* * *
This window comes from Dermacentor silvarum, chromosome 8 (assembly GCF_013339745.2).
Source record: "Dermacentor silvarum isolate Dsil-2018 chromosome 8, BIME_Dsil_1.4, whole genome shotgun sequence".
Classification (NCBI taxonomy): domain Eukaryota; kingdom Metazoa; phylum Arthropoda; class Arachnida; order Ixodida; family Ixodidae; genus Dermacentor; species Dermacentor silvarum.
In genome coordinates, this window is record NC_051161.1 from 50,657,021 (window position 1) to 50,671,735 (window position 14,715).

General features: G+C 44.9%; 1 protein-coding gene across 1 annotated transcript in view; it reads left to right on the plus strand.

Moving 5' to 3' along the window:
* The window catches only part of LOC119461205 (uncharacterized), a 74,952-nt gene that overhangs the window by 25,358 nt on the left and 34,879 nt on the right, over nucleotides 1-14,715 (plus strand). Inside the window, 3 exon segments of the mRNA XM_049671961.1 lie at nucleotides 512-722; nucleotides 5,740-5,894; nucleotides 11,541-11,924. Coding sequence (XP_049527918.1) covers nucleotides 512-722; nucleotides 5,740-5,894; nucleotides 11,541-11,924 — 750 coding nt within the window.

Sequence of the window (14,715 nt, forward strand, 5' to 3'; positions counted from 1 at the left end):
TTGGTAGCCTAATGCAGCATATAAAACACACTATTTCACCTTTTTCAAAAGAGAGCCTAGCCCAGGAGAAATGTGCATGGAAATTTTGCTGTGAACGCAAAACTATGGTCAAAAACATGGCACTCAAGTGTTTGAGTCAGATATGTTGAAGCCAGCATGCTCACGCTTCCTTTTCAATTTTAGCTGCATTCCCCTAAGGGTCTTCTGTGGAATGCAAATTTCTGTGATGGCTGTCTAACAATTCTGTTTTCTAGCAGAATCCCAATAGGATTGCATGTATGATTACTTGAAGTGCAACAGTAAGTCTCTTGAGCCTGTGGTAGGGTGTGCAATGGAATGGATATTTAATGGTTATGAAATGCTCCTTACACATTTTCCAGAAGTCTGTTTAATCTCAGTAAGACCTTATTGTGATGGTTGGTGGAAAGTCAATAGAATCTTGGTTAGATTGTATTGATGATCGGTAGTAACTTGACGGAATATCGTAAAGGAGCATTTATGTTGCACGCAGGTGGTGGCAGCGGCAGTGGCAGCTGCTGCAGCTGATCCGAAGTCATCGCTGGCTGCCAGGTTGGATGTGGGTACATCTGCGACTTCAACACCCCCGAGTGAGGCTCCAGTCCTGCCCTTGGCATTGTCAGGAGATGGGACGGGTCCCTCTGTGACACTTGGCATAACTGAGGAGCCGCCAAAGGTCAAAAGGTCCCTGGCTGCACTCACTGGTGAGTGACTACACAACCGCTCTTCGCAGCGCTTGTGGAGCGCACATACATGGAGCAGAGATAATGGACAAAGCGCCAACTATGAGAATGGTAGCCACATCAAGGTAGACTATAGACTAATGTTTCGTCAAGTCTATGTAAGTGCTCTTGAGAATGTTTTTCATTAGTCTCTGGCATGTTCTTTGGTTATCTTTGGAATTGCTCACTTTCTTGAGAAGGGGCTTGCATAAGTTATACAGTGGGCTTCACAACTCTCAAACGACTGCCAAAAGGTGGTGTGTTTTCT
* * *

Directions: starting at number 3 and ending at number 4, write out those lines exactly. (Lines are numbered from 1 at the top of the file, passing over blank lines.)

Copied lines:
Classification (NCBI taxonomy): domain Eukaryota; kingdom Metazoa; phylum Arthropoda; class Arachnida; order Ixodida; family Ixodidae; genus Dermacentor; species Dermacentor silvarum.
In genome coordinates, this window is record NC_051161.1 from 50,657,021 (window position 1) to 50,671,735 (window position 14,715).